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Re: 8Hz secondaries...

Original poster: Harvey Norris <harvich@xxxxxxxxx>

--- Tesla list <tesla@xxxxxxxxxx> wrote: > Original poster: Jim Lux <jimlux@xxxxxxxxxxxxx> > > At 10:52 AM 3/17/2005, Tesla list wrote: > >Original poster: "Lau, Gary" <gary.lau@xxxxxx> > > > >This may be beside the point, but how the HECK do > you build a secondary > >to resonate at 8 Hertz? What size topload? Please > give details beyond > >"I hacked my secondary in half..." > This will be fun... > Let's see... say you've got a design that works at > 30 kHz. I assume you might be refering to the 600 wind coil multilayered coil where I noted that it resonated at 30,000 hz. In that situation there is no coupled external capacity C, In the analogy I merely used this coil construct and imagined how much bigger diameter wise the same 600 winds would have to be to naturally resonate at 10 hz. Incidentally since ordinary car size 3 phase alternators already have 7 pole faces ,only one rotation yeilds 7 hz. And somewhat more remarkable the actions of an alternator can be regulated with a self feedback loop of stator AC output recycling output current back to the field through a rectification obtained as a load from resonant circuits placed on the alternator, thus establishing a rpm dependent magneto effect, where the alternator outputs power, but no external field currents are necessary, and this process is also rpm dependent. What this means is that we could put an alternator on a windmill, and it should be freewheeling until the rpm is reached where the external circuits are then resonant at that rpm, and then a recirculation of field currents occurs in a controlled manner, where experiments conducted with a constant rpm source by a single phase motor driven alternator, showed that just a direct stator/field rectification feedback loop, without this resonant ballasting will result in an uncontrolled chain reaction between the stator output and field as a runaway remagnetisation loop, bringing the alternator very quickly into overload operation. Unfortunately these effects are negotiated when the field rotor already has an appreciable spin, where the feeble magnetism created by metallic spin is amplified on the feedback loop, so for this example making a 8 hz rpm dependent magneto effect might proove unfeasible, because of the low amount of field rotor spin,,, going off topic here...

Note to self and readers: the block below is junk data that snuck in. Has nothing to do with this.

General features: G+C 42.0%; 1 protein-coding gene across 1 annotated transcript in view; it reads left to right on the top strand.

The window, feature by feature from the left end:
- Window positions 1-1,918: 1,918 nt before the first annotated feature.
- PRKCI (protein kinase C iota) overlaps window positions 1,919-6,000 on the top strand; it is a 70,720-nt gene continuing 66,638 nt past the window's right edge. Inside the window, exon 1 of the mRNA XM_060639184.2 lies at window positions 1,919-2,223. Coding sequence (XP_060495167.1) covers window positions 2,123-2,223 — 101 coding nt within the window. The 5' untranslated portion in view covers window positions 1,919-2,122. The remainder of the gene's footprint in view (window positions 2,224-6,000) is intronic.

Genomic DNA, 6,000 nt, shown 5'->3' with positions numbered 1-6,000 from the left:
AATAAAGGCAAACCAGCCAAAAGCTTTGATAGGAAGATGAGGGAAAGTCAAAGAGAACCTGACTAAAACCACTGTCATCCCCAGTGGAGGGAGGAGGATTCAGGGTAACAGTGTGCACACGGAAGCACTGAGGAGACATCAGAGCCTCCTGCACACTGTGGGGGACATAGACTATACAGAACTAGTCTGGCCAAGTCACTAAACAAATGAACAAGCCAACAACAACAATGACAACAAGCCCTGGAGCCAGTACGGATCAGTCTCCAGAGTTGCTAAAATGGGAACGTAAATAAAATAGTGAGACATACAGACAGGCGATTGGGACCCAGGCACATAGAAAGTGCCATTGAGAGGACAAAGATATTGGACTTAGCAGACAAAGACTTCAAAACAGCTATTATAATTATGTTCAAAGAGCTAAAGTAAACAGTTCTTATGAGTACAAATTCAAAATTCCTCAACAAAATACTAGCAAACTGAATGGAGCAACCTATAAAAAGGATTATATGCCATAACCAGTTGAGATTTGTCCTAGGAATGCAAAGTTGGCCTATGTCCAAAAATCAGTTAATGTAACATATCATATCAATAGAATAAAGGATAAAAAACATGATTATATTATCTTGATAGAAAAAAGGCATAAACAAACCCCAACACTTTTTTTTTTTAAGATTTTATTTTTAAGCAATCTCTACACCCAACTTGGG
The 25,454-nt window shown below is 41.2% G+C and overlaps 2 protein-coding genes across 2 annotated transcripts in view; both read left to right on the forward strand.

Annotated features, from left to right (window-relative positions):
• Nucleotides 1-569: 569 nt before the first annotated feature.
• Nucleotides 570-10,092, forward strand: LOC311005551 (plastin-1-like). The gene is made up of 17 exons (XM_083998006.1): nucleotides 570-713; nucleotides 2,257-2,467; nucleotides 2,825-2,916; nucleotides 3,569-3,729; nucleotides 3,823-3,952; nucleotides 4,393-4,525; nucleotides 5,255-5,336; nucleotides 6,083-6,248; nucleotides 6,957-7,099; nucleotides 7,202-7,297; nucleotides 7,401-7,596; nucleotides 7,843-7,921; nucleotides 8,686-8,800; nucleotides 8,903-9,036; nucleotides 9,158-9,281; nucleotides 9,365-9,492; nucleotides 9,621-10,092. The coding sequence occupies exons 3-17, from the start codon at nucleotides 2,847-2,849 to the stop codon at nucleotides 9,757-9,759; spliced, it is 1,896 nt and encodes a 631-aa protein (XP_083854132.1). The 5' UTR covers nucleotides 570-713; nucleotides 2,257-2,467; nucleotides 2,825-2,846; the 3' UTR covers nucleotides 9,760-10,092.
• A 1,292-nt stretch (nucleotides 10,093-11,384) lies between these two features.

And there are special complications for resonating a
coil with internal capacity also, where in this
instance given the L value with C(int) when we add an
external C value, this seems to appear in series with
C(int), so that adding C(ext) and applying the
resonant formula does not yeild the predicted resonant
freq, we must consider the true C value as C(int) and
C(ext) in series.

YOu need to get > to 8Hz, a ratio of about 4000. So, the LC product > has to be bigger by 16 > million. C is pretty hard to get, but I'd start by > putting a ferrous core > in the coil. Think a mu of 1000 is reasonable? Now > we need to get a > factor of 16,000. inductance goes as N^2. If I > used 10 times as many > turns, that's a factor of 100. Now we're down to > 160. Time to start > thinking about BIG capacitors. > > As a practical matter, they build LC resonators for > 60 Hz all the time (for > HV testing, of all things). Yes I did this with some 60 henry coils containing 9 miles of 23 gauge wire, using .12 uf C value, where the 1000 ohm coil gave a q factor of 15, exhibiting a voltage rise 15 times the input. The amazing thing about the 60 hz resonant circuit is that I could light a small radio shack neon from the system when the plug was connected to a utility strip with the switch set to off position. I think perhaps polar capacity currents, or one ended currents with no return wire are responsible for these currents that must come from the grounded side of the circuit, and the off switch evidently does not break that grounded connection otherwise I would not be getting these one ended currents. When the switch is actually turned on, giving two opposite q voltage rises of 15 times 120 VAC; each bipolar 60hz resonant coil can light a 20 inch neon to ground , but not both simultaneously. If one side was given a florescent to ground connection, and a distant location given a neon path to ground, the neon discharge could be controlled by allowing the easier ground of the florescent to be enabled. Since these are bipolar, or opposite voltage rises, if one side were pumping electrons into the ground the other side would be removing them. This provides for some amuzing speculations as we might first measure the supply of resonant voltage rise in open circuit; and then consider the neon/ground path/ florescent pathway as the load on that resonant potential, where if all three of these elments were monitored for the voltage drop, we might arrive at a ground resistance figure calculation. The ground itself might just proove to be a nonlinear resistance, which is evidenced in many loads, such as water, neon tubes, ceramic magnets, and even somewhat inconcievably the field of an alternator. Even more amuzing is what happens for a direct 20 inch neon grounded connection, with the coil system directly hooked to a wall outlet, where the neon bulb rapidly flickers where VHS tapings looked at frame per frame showed about 25 blinks per 60 frames/ second, equating to about 12 hz, BUT if the same system is powered by a variac, where things are said to be isolated from ground, then the bulb does not blink but displays a steady discharge. Very Dry ground conditions can make grounded neon discharges much more difficult. But in this case we wonder if this blinking bulb process somehow correlates to the resonant frequency of the earth, and if this blinking could be used to regulate another power source we might be able to procur a novel method of producing low frequency currents. HDN